Born and raised in the village of Pakse, where the Mekong meets the Xe Don River in southern Laos, most of May's childhood was spent immersed in books on the floor of her aunt and uncle's noodle shop.
When she was just 13 years old her parents made the heart-wrenching decision to leave May behind and move 120 kilometres south to a poorer province in order to chase work, taking with them her eight brothers and sisters.
What makes a conversation with May so uplifting however is the unassuming way she describes her story. While her modest nature is unmistakable, so is the dogged determination with which she has chased and achieved success from such humble beginnings.
And not just personal success: at the top table at ANZ Laos, women make up 60 per cent of senior management. But this doesn't reflect the reality in the broader community, something May is vocal about changing.
“My biggest wish is to see women represented more equally in government,” she says. “If I had one dream for the future it is to improve the ratio of women leading the country.”
Although there is clearly an imperative to improve, Laos actually doesn't fare badly by international comparisons, with women making up around a quarter of its parliament. This proportion roughly matches the 22.9 per cent of women in Laos who manage to achieve a secondary education.
But May says women still face criticism for eschewing traditional home-based responsibilities to make their way in the workforce.
“People still question me quite a lot about being so career-driven,” May says. “But I think I'm just proof that if you have a goal you can do whatever you set out to achieve. When younger women in my team see me, they know they can do it too.”
Her own story is truly inspirational, something the UN award captures.
“The sheer size of my family made it difficult for my parents to work hard enough to sustain a living,” May says. “My mum can't read or write and the only living she could earn was in agricultural work or selling food at the market.”
“My dad was a mechanic and some days, if he had no work, we wouldn't have enough food to eat. My brothers and sisters had to quit school at a secondary level to help my mom and dad to work for our living.”
But May never accepted that she should suffer the same fate.
“I grew up with an acute perception that not studying hard would mean I'd be left without a good job,” she says. “This upbringing and my environment inspired me to pay attention to my studies and to do whatever work I needed to in order to get myself to school.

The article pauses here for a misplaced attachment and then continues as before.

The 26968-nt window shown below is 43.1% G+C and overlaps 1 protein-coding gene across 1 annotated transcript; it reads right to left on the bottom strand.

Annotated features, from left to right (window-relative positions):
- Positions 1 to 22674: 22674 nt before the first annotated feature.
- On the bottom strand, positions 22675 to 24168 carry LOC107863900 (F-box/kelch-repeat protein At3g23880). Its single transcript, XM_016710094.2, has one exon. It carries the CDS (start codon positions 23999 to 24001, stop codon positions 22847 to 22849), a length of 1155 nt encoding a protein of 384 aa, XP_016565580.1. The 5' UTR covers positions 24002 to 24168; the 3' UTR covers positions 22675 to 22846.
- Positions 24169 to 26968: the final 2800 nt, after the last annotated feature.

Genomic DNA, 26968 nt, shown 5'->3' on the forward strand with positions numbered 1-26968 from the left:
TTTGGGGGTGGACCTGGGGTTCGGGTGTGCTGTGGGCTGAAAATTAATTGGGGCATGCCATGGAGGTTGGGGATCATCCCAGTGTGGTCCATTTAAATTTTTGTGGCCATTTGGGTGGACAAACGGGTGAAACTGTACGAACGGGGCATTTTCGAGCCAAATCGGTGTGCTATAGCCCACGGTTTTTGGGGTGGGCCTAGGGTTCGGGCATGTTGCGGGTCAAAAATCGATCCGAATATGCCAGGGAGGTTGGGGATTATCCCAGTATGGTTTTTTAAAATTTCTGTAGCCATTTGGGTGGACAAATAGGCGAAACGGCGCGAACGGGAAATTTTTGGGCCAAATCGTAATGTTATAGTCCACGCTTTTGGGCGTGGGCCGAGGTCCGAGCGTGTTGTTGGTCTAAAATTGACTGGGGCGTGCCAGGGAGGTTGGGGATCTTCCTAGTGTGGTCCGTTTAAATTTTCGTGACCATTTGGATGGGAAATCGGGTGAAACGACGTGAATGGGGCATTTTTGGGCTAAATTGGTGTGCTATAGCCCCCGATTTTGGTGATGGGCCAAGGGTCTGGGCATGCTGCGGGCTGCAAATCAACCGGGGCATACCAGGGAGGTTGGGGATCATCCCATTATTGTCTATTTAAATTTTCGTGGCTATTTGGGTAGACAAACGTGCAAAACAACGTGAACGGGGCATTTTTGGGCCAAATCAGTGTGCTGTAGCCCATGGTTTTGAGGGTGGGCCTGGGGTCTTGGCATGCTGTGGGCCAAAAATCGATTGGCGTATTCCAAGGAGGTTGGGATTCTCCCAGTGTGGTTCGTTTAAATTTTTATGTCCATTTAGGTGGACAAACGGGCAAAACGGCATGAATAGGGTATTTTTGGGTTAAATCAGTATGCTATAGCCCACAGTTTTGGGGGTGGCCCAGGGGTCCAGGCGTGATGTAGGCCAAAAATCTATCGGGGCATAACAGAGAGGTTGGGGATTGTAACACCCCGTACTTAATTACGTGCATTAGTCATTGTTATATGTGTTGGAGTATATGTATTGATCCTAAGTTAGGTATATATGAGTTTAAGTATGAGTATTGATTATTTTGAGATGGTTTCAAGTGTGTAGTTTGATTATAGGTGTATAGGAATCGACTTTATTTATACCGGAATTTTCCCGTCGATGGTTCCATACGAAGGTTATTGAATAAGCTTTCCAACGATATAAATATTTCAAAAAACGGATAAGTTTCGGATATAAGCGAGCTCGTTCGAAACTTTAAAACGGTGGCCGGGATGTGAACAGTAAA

“I was raised in my aunt and uncle's noodle shop, helping my cousins to set up every morning before school, working every evening after school and finding time for my studies in between,” she says.
Now a mother herself with a boy aged seven and two girls aged one and 10, it's clear from the way she recounts the past that she never saw being split from her family as something to lament.
“It was very, very hard for me as a kid to stay apart but it made me quite determined and extremely resilient. I had a goal – to study and help my family,” she says.
By the age of 18, May applied for and won a place at university in Lao's capital Vientiane. Just a year before that, she had a new motivation for success.
“My father passed away when I was 17 and it really just drove me harder because I had to help my mother to provide for the family,” May recalls in her matter of fact tone.
From the National University of Laos she won one of just 40 AusAid scholarships to study at Swinburne University in Melbourne's affluent, leafy suburb of Hawthorn. She had never been overseas before but didn't ever think about remaining in a relatively comfortable place like Australia.
“I met my husband at Swinburne,” she says. “He's a programmer and he's also from Laos and from a similar background to me. We never thought about staying, we both wanted to go home and look after our families.”
Taking a job in accounts at former Melbourne mining company Oxiana helped pay the bills but on returning home in February 2008 May started as an assistant relationship manager with ANZ Laos.
In the space of just seven years she worked her way up to lead a team of six as the Head of International Banking at ANZ Laos.
May wants to use the UN accolade to further her mission to build the influence of women in Laos.
Her message to other women is simple: “If you have a goal, don't give up no matter how challenging your journey is. Use your hardships to give you enough strength to continue walking toward your goal. Be positive, be resilient and never forget where you came from.”
It's a personal message and an inspiring one and something she is living proof of.
Ayesha De Kretser is head of international communications at ANZ